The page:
The third truth is this action was an actual event that occurred. This was not the figment of someone’s imagination. It was a reality. It happened and all the world was changed. Through the cross, the ceremonial law was fulfilled. Through the cross, the head of the serpent was not just bruised, it was crushed. Through the cross, we have redemption and the forgiveness of sin. Through the cross, sin was overcome. Through the work of the cross, the rulers and powers of the world were disarmed. What began in the Garden was completed on the cross.
In preparing for this I came across this interesting information and thought I would share it. nowThe work was finished! In the Greek, this word is used in different ways but some of these may help us understand the power of the statement “It Is Finished.” An artist might proclaim Tetelestai! when he finished a painting. He would announce “the picture is perfect.” A servant might confidently proclaim Tetelestai! when asked by his master if the work he had been assigned to do was complete. The servant would say, “Yes, master. I have finished the work.” A judge might say Tetelestai! when he conferred a sentence or when issuing a ruling that a sentence had been completed. The judge would say, “Justice has been served.” A merchant might say Tetelestai! after stamping a bill “the debt has been paid.” A soldier might shout Tetelestai! as a battle cry toward a vanquished foe. The soldier would yell, “You are finished!”
You see, the artist had the last word as to the meaning of the painting, not the art critic. The Servant knew if the work in the house had been completed and approved by the Master, not the stranger who entered the house. The Judge determined the sentence and it’s execution, not the convicted criminal. The Priest determined if one’s sacrifice was acceptable to God, not the penitent one. The Merchant determined if a debt was paid, not the debtor. The Victorious Warrior determined the future of his combatant, not the defeated enemy. Jesus Christ is the Artisan, the Servant, the Judge, the Priest, the Merchant, and the Victor, you are not. Your religion is not. Your intellect is not. He has determined that you are free and that all your debts have been paid because of who He is and not who you are.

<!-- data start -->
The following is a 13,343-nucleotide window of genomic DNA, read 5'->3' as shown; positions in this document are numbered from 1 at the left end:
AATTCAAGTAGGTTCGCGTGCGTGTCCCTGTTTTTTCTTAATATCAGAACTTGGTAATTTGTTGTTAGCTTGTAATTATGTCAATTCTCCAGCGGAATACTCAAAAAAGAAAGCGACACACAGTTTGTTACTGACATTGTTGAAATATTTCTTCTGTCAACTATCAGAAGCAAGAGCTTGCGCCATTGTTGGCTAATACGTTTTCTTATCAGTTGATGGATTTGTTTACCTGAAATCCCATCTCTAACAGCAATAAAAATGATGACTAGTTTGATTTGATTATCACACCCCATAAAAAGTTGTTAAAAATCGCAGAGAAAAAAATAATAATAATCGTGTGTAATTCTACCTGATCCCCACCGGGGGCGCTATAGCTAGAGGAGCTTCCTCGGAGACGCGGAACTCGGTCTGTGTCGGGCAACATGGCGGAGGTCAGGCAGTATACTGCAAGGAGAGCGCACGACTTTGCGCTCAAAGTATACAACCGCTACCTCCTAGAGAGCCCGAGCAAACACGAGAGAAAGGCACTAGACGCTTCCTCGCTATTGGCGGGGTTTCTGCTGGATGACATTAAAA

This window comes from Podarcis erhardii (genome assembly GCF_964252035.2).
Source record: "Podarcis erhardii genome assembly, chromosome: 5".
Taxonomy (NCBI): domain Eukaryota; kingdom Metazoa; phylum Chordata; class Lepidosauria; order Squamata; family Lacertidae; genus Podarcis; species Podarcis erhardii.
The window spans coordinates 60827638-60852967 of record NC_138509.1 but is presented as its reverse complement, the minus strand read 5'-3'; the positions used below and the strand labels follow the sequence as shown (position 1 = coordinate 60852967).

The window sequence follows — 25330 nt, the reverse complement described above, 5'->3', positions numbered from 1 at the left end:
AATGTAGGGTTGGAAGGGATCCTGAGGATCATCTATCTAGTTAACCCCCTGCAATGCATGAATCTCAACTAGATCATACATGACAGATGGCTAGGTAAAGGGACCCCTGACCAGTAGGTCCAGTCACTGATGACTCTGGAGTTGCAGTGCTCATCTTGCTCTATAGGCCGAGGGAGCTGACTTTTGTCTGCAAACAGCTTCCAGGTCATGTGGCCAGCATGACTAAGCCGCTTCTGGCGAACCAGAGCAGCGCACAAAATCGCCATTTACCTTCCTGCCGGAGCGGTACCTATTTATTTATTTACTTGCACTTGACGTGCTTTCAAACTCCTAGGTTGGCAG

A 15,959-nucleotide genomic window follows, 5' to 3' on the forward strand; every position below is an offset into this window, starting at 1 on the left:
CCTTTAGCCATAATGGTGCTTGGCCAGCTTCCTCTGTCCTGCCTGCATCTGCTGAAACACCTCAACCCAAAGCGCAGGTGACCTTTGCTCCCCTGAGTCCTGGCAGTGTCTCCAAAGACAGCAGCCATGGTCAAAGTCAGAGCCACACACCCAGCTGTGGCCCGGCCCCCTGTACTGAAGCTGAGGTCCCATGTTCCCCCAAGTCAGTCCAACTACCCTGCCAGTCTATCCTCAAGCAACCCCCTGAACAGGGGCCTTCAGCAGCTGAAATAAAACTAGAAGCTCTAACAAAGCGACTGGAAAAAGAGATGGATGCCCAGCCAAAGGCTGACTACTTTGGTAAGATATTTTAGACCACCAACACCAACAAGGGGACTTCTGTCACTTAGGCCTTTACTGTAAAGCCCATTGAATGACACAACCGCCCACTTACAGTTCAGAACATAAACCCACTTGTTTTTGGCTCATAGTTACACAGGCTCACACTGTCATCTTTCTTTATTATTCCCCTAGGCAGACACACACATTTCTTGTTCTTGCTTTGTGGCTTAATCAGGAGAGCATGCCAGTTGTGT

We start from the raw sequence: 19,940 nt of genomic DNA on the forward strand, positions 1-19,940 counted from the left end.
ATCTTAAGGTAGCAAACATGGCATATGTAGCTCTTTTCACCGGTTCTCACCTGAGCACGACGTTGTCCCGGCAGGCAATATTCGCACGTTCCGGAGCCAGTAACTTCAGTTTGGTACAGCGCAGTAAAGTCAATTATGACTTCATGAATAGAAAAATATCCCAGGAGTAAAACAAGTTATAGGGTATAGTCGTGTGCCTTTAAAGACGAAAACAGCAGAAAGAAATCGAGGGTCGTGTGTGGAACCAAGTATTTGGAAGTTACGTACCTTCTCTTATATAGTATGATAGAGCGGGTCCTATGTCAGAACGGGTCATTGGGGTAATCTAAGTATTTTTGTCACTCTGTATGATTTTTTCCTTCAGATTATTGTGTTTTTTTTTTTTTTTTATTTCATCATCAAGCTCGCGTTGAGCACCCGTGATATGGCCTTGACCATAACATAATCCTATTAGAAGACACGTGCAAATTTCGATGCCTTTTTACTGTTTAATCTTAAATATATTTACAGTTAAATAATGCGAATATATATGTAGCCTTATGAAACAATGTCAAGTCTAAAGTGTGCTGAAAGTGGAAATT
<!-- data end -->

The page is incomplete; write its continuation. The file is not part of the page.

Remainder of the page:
In our second passage, we find that the power of satan has been neutralized and diminished. We see this in the word disarmed which means to put off completely, to undress completely, and thus render powerless. It carries the idea of stripping the clothes off of a deposed official. At the cross, the leaders and authorities of satan’s force and his kingdom were stripped of their authority and power.
In the death of Christ, Satan was stripped of the power to accuse us of the guilt we try to carry. He was stripped of the power that causes us to believe there is no hope. Because of the cross, we no longer have to walk in the accusations of the enemy. We are empowered to walk in the confidence that He overcame the power of the enemy to falsely accuse us. The result is that there is nothing that can defeat us, and nothing can separate us from the love of God. Nothing, no nothing has the power to do that. Since satan’s power has been diminished, we must remember that satan can only take what we give him. He has no right to take anything. He has no right to accuse us. He has no right to torment us. And yet, he does it over and over because we allow him that territory in our life. He knows his destiny and he desires more than ever to weaken our spirits and our hearts by false accusations and false identities of who we are.
Too often, we are fighting battles already won. Too often, we are giving up ground we do not need to give up. Many years ago during the days of the settlers, a father and his son were traveling west when they encountered a huge fire that was burning all around them. The son was terrified, but the father placed the son in the middle of where the fire had been burning. At first, the son could not understand why he did this, but the father explained that the fire would not burn the same spot twice. He would be safe because the fire had already burned a safe spot for him. Here is the point. The Savior has paved the way for us. He has conquered ground on our behalf which means the enemy cannot touch us when we are standing on ground already secured by the Son. After doing all we can do to stand firm, we can take on the promise that the head of the serpent has been bruised and he does not have power over us as believers.
So what ground are you giving over to the enemy? Where have you allowed the enemy to deceive you and take ground that has already been won by the Savior on the cross? Where have you allowed the name to corrupt that which is good? Do not allow the enemy to deceive you or accuse you any more.
For an audio of this message go to http://pccministry.org/media.php?pageID=14
Copyright © 2018 All Rights Reserved Robert W. Odom